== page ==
“To Work–To Sacrifice–To Die”: The Cult of Military Martyrs and its Manifestation in Slovakia during the years 1938–1945
Slovak Academy of Sciences, Institute of Social Sciences of Centre of Social and Psychological Sciences
Hungarian Historical Review Volume 11 Issue 1 (2022):205-234 DOI 10.38145/2022.1.205
The Slovak Republic of 1939–1945 was established on the doorstep of the deadliest war in history. It almost immediately became an active participant in the war as an ally of Nazi Germany. Moreover, already in March 1939, Slovakia, just after its foundation, found itself in a military conflict with Hungary. These facts were naturally reflected in all spheres of society, including urban spaces. This study aims to analyze interventions in the public spaces of Slovak towns related to a cult of martyrs. There was strong need to justify the new Slovak Republic’s participation in the war. This need became increasingly pressing, especially after the invasion of the Soviet Union, which met with the disapproval of the majority of the population. I therefore ask how the regime responded to this. I am especially interested in following questions: how were public spaces transformed change in an effort to build a martyr cult before and after the attack on the Soviet Union? Were there significant interventions in connection with this event (the declaration of war against the USSR)? Had the symbol of a martyr or a soldier changed, and if so, how? The study is organized chronologically. I analyze interventions in public spaces during the so-called Little War in March 1939, at the moment of entry into the war against Poland in September 1939, and at the moment of entry into the war against the USSR in June 1941. I examine interventions on architecture-material level which involved the renaming streets and the creation of memorials. I also focus on perceptions of the street as a “stage” for military parades or ceremonies in the course of which soldiers were awarded decorations.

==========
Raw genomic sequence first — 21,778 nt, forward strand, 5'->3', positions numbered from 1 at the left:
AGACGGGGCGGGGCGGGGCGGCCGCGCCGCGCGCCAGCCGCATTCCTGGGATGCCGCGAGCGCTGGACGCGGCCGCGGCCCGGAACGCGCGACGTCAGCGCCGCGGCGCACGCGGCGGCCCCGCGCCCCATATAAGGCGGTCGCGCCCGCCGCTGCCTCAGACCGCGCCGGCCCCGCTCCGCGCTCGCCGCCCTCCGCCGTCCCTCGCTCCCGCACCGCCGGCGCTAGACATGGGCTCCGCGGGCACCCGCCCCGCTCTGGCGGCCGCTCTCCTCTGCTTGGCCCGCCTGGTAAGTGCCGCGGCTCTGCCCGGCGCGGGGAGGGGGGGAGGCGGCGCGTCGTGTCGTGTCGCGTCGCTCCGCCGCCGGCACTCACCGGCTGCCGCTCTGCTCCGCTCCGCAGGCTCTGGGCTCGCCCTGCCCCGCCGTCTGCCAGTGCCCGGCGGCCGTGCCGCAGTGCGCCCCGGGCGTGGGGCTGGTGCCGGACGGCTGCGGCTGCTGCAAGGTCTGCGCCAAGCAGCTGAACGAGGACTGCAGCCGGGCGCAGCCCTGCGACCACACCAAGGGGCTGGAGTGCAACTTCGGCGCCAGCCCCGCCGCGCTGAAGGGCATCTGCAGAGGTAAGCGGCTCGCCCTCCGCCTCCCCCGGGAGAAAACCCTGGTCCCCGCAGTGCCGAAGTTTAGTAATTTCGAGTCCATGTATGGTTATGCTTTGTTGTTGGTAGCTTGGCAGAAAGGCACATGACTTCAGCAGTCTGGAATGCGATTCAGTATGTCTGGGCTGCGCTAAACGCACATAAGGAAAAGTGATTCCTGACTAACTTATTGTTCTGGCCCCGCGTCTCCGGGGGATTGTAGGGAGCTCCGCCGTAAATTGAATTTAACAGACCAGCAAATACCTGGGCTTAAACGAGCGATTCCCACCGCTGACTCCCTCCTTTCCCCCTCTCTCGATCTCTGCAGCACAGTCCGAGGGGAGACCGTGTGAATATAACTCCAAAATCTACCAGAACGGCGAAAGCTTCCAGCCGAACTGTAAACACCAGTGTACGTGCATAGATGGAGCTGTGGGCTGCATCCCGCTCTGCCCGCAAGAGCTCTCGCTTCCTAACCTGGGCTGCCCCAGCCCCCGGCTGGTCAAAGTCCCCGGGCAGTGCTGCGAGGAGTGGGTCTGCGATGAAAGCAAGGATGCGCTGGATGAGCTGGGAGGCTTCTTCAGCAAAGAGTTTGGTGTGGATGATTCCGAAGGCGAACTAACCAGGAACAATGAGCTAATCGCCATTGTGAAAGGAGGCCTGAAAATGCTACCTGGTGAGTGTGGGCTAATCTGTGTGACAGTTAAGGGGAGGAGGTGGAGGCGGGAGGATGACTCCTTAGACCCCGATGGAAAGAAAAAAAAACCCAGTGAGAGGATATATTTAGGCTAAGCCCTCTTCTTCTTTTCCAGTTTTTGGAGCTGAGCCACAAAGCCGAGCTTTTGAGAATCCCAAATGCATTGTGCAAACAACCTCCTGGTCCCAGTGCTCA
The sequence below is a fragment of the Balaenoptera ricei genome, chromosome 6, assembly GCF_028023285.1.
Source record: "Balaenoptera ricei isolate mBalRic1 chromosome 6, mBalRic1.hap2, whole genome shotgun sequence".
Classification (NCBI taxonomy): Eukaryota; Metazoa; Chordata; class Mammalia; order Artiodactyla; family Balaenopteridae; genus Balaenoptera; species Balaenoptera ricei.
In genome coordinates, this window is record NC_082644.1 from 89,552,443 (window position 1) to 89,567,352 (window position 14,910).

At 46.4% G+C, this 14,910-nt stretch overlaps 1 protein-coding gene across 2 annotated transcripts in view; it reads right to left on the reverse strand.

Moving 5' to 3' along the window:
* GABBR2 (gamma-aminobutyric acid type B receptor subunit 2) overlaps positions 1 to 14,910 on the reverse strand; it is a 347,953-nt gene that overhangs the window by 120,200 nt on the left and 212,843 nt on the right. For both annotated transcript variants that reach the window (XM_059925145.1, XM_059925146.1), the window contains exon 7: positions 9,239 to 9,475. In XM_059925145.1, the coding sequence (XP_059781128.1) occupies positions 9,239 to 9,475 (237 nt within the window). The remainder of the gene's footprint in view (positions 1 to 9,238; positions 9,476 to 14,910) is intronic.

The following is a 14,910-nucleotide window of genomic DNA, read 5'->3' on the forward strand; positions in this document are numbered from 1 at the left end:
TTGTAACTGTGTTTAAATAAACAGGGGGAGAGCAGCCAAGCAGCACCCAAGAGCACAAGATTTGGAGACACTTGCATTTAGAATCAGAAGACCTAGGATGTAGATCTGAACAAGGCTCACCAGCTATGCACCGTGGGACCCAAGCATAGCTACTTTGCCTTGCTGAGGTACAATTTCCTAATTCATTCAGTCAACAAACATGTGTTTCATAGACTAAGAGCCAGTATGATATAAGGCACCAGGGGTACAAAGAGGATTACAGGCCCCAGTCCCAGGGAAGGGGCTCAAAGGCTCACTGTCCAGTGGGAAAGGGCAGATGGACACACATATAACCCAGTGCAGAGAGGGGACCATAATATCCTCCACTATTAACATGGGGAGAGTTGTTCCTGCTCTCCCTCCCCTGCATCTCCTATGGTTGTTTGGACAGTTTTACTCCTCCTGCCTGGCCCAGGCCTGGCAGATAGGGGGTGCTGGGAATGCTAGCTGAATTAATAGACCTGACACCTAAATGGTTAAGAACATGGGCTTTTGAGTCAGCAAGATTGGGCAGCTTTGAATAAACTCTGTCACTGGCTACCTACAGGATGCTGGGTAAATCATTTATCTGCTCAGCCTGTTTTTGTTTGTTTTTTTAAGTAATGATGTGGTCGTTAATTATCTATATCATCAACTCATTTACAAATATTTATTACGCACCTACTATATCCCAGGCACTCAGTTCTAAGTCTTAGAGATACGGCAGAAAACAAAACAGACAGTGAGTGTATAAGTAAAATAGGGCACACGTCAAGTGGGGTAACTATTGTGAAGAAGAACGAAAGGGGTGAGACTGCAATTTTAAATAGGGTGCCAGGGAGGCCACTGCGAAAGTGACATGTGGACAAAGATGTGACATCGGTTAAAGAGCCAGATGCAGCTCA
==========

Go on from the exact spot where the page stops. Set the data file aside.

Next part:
Keywords: interventions, military, nation, politics, public space, Slovak Republic 1939–1945